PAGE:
Changes to Social SecuritySubmitted by Dorval & Chorne on November 9th, 2015
Daniel J. Dorval, CFP® | November 09, 2015
The recently signed two year budget deal included important changes to Social Security that may have a material impact on the financial plans of many baby boomers. Two strategies couples used to help maximize Social Security benefits will be coming to an end. Options to "file and suspend" and "restricted application" are being eliminated which may have an adverse impact on the planning of many married couples. It is important to note if you have never been married, your Social Security benefits are not being impacted by these changes. Also, if you have been widowed, your survivor benefit options will remain the same.
The "file and suspend" option was used mainly by wealthier couples where both spouses hoped to maximize Social Security payments over a long life expectancy. Once you reach full retirement age, you can file for Social Security, but suspend the payments thus allow a family member (usually your spouse) to begin collecting benefits based on your earning record. Under the new law, you can still file and suspend your benefit to allow your potential payment to grow, but the suspension also applies to the ability of a family member to claim on your earnings record. This effectively means the file and suspend option is no longer a viable strategy. In our experience, the "file and suspend" approach was not commonly used because most of the people we help do not have the ability to wait that long before collecting Social Security and still maintain quality of life.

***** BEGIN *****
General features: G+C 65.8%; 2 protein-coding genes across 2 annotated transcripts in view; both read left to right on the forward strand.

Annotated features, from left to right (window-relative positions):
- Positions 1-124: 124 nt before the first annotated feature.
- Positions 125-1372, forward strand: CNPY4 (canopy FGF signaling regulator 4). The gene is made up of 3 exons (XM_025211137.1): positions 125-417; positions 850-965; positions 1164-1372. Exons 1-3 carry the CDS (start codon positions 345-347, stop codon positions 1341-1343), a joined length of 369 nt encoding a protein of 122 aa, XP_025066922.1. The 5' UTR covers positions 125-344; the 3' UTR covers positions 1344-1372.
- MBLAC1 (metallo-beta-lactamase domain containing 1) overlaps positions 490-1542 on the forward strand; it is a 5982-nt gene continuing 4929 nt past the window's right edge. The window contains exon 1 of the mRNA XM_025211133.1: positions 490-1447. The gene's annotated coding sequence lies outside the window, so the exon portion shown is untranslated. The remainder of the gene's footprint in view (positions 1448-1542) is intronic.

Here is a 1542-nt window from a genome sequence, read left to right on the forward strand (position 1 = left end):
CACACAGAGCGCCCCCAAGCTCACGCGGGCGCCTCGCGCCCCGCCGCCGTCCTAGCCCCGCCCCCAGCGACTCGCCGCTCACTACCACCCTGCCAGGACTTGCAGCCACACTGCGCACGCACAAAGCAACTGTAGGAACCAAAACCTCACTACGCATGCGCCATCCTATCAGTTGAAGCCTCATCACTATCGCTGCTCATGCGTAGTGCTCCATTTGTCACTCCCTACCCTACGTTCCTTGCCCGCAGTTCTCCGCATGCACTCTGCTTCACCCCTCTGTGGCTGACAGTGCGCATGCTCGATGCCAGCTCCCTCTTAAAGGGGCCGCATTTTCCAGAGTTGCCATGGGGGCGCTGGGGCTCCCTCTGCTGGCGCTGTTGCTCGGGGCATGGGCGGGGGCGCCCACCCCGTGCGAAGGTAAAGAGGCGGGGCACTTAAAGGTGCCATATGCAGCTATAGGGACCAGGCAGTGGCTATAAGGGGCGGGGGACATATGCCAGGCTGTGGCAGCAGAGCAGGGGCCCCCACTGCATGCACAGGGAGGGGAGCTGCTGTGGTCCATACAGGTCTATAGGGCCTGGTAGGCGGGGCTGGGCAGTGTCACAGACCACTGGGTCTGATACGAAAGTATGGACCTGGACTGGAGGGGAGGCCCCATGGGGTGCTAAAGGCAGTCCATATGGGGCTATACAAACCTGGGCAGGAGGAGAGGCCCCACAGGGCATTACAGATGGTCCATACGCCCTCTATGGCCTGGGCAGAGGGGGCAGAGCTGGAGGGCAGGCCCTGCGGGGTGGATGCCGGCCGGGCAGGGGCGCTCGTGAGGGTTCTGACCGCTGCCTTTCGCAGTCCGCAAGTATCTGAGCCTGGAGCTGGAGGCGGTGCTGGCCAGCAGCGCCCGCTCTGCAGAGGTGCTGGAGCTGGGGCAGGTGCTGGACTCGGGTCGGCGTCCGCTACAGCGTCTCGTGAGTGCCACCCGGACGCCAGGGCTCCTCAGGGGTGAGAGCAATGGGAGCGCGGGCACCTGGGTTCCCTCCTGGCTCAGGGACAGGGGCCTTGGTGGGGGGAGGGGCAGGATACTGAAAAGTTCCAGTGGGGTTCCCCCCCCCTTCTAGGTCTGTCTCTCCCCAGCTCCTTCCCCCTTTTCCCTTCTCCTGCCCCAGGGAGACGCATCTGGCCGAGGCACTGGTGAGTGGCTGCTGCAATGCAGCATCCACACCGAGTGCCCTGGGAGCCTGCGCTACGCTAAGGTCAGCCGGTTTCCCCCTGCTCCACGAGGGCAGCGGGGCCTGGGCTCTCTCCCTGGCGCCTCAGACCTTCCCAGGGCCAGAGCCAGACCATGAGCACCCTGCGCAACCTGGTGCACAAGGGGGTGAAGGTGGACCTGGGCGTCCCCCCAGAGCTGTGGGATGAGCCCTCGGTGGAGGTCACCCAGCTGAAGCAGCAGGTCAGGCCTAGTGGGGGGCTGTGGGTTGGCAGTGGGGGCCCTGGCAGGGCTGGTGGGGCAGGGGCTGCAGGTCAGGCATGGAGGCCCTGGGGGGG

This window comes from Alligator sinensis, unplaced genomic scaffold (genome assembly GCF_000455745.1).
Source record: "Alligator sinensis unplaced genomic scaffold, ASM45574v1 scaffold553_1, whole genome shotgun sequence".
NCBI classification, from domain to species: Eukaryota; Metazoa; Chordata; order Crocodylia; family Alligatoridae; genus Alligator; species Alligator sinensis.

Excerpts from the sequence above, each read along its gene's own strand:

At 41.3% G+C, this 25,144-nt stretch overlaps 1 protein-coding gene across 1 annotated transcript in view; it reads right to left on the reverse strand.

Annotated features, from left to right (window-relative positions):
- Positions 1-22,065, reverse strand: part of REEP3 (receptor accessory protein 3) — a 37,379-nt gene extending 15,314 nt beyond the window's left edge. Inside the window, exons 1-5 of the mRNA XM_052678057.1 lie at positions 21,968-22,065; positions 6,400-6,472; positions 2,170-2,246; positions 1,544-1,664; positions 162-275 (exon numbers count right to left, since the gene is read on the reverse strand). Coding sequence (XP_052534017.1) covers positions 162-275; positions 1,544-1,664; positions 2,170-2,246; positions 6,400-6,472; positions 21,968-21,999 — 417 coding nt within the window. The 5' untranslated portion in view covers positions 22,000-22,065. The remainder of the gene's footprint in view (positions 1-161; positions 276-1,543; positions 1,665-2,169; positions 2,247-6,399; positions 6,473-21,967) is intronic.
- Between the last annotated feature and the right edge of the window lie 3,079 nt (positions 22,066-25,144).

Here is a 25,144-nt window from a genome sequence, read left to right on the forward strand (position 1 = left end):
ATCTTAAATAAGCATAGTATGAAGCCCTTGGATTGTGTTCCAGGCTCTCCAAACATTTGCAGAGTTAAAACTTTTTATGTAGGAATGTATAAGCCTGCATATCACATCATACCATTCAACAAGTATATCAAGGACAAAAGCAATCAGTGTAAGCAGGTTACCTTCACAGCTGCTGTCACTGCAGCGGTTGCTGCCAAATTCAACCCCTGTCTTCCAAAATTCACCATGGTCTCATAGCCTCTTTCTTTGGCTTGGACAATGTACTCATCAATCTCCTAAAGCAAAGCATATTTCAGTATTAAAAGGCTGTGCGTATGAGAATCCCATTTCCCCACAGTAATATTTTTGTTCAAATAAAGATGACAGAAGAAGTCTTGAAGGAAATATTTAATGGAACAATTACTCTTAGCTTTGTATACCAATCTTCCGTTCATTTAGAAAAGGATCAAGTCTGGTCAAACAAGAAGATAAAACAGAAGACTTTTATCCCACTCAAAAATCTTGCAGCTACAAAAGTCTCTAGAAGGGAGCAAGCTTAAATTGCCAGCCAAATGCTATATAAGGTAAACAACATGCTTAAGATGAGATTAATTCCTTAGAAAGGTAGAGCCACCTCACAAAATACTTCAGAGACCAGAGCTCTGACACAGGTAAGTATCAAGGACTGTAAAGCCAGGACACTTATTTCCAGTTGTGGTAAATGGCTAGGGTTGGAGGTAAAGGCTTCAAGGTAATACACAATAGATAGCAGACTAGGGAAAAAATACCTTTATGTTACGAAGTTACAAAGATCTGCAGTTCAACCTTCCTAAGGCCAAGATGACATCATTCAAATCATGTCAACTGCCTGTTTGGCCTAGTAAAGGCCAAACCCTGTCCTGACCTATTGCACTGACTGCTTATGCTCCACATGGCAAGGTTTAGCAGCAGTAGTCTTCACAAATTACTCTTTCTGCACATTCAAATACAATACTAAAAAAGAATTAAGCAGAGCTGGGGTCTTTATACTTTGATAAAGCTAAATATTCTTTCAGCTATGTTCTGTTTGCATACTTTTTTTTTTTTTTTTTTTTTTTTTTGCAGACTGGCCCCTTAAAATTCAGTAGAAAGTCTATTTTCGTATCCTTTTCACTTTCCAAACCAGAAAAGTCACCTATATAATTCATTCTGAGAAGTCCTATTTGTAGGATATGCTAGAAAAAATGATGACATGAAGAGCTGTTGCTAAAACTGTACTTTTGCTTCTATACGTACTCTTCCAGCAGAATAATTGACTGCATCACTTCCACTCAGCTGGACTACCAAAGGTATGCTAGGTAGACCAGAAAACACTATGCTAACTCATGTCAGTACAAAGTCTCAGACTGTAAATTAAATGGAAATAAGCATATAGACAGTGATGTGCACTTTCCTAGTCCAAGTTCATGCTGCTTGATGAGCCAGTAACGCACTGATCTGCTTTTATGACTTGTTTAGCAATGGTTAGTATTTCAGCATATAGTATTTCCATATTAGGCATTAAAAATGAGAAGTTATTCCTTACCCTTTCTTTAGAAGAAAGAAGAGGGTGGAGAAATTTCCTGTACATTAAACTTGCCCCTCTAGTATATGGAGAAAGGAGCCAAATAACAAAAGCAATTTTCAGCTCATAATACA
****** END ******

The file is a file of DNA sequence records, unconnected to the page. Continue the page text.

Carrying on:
The other strategy being eliminated is called 'restricted application." We see this strategy used much more frequently and have suggested many couples consider this approach to help maximize their combined benefits. Under "restricted application" you are collecting your spousal benefit first while allowing your own benefit to continue growing. The classic example is a married couple where both spouses have reached full retirement age. One spouse files to collect their full benefit, but the other spouse files a restricted application to collect only their spousal benefit while allowing the benefit on their own earnings record to accrue at 8% per year up to age 70. That spouse would then refile for their own, much larger, Social Security benefit. It was a "claim now, but claim more later" type of strategy that worked well for many couples. Under the new law, if you are entitled to both a retirement benefit on your own earnings record and also a spousal benefit because you are married (or divorced after at least 10 years of marriage) to someone who is eligible for benefits, your filing will be deemed to be for both benefits at the same time and you will automatically receive the higher of the two amounts. You will no longer be able to claim spousal benefits only.
So who does this effect? If you have already implemented these strategies, you will be grandfathered so nothing will change for you. If you will be 62 or older by the end of 2015, you will still have the option of using the more popular "restricted application" strategy. If you are younger than 62, the option will no longer be available. Spouses who are 66 or will turn 66 by April 30th of 2016 can still file and suspend their Social Security benefits. This leaves an approximate six month window for people in this limited age category.
While there are fewer planning options available, Social Security still remains a complex program that requires careful consideration and planning to make sure you are maximizing this important retirement resource.